In fact, a great part-writing strategy is learning the vocal melody as a guitar line before writing any actual guitar parts. Knowing where the vocal lives and how it moves can help us write our parts with more certainty, care, and precision, and will ultimately help us become the guitarist that every singer-songwriter dreams about.

Learning the vocal melody helps, because it allows us to…

1. Use it as a compositional resource.
Few things register as more professional in the ears of listeners and fellow players as a lead hook or solo phrase that alludes to the main vocal melody. By taking the main melodic theme from the chorus or pre-chorus, and either reproducing it note-for-note or slightly altered in your lead playing, you’re establishing both a mastery of the musical material you’re working with, and a willingness to work together with the rest of your band instead of living like the lone wolf, mercenary, road warrior guitar player we all know you could be.

2. Stay away from it.
There are times where your guitar part can and should provide an interesting counterpoint that lives in the same sonic real estate as the lead vocal, but those times are few and far between. For the most part, you should acknowledge where the vocal is going to live, and treat that register as a sonic no-man’s land any time the vocal is actually happening. Sadly, this will mean that you’ll have to stay away from certain melodic ideas that would sound great in a vocal-less mix, but the clarity that your full band sound will gain should be more than worth it for you, and your audience. As a plus, when you play in a different register than the vocal, you run much less risk of having your vocalist complain that you’re too loud, which is always a plus.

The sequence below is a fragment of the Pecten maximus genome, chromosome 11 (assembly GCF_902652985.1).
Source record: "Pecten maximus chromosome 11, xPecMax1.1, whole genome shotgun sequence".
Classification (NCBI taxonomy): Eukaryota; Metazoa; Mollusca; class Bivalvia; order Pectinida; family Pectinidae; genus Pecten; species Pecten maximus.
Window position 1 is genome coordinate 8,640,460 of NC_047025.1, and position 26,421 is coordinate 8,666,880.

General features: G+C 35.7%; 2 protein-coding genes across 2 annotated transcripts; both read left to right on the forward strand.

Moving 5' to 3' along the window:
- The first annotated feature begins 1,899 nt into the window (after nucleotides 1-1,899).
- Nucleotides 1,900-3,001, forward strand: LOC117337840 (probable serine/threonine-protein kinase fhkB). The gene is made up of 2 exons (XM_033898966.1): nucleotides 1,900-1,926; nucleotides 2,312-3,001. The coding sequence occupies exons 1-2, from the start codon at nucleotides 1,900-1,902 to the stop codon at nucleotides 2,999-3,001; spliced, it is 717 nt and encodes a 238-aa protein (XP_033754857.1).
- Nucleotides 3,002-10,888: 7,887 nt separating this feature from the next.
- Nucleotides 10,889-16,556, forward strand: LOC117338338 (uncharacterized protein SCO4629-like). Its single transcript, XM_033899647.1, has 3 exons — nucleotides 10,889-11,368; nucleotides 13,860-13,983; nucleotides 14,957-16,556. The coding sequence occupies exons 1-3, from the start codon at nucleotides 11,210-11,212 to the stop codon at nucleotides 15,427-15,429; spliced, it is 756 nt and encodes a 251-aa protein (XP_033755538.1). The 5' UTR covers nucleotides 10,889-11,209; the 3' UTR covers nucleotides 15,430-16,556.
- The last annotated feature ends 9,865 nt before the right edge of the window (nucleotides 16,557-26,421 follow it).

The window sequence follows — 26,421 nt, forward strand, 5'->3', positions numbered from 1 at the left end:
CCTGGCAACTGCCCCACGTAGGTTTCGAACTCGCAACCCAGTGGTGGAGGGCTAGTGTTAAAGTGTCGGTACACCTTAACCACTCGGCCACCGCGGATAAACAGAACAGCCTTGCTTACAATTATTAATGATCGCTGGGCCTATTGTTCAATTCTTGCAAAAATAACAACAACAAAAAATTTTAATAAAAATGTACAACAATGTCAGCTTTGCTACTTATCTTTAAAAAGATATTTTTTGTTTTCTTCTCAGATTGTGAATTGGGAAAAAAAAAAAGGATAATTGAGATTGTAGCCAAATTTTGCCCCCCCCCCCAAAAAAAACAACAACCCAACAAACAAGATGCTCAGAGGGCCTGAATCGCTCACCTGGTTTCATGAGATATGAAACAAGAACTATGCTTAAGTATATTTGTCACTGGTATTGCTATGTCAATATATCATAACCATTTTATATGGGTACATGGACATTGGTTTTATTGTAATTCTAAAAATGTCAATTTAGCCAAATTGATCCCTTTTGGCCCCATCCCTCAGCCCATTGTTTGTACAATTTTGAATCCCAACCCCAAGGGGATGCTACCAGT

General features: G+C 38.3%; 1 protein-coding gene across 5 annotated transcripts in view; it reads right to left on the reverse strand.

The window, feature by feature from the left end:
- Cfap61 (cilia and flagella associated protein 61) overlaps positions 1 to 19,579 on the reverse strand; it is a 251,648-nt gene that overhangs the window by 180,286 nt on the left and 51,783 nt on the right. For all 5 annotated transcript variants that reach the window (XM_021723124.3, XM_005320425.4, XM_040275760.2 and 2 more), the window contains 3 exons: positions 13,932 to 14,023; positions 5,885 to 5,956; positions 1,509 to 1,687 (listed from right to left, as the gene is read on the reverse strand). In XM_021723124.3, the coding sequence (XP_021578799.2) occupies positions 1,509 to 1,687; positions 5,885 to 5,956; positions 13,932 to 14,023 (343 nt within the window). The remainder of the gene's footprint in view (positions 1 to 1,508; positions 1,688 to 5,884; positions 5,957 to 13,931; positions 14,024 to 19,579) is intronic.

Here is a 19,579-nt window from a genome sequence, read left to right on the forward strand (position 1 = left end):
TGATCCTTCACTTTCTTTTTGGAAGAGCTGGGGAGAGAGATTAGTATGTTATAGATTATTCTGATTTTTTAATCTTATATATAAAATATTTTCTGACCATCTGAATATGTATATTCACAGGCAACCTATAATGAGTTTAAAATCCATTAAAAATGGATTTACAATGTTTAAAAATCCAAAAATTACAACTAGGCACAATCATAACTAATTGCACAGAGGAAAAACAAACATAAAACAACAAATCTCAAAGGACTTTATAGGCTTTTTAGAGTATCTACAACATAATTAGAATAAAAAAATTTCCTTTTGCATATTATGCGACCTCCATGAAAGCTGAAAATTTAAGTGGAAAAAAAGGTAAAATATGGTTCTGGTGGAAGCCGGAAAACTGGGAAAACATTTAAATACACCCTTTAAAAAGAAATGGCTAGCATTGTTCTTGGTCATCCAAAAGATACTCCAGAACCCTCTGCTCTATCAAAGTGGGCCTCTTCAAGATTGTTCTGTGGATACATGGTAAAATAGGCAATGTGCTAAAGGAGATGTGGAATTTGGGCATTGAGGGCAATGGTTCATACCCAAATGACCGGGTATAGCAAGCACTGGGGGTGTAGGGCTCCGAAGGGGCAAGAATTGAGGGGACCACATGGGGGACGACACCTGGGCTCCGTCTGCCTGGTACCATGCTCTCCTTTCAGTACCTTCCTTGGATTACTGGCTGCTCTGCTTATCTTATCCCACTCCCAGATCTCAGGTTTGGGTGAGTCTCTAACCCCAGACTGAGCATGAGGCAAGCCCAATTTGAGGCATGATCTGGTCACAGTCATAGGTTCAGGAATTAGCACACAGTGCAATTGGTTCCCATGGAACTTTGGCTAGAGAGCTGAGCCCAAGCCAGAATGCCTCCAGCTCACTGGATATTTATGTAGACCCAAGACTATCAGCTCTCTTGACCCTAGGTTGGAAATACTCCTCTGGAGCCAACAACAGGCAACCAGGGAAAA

3. Double it.
Something really special happens when two melodic instruments intentionally work together to give a phrase extra presence, punch, or thickness. By learning the vocal melody, you can pick out important moments, and lend a hand with your instrument to really make the part shine. Often, this involves playing either an identical unison part to the vocal melody, or choosing a harmony in thirds or fifths to add an extra harmonic component. In these situations, its important to complement, and not overtake or upstage the vocal, so consideration for how your part blends with their line is crucial.

Hopefully, these three benefits provide enough motivation to start learning the vocal line, but they’re really just scratching the surface of what can be achieved when you gain a working understanding of the melodies happening around your instrument. Ultimately, an exercise like learning the vocal line is teaching us be good listeners, which will always be the foremost attribute of good musicians, and of players who make their music say what they mean. 

The Necessity of Mechanics

I play a lot of one-on-one basketball with my younger brother, who happens to be a good head or so taller than I am. Since the obvious disadvantage that this height disparity creates has done nothing to diminish my will to win, I’ve taken to adjusting my game to compensate for the challenge of being the short guy. Instead of attempting to power my way into baskets, I rely on footwork and speed, opting to establish a midrange jump shot outright, and work from there.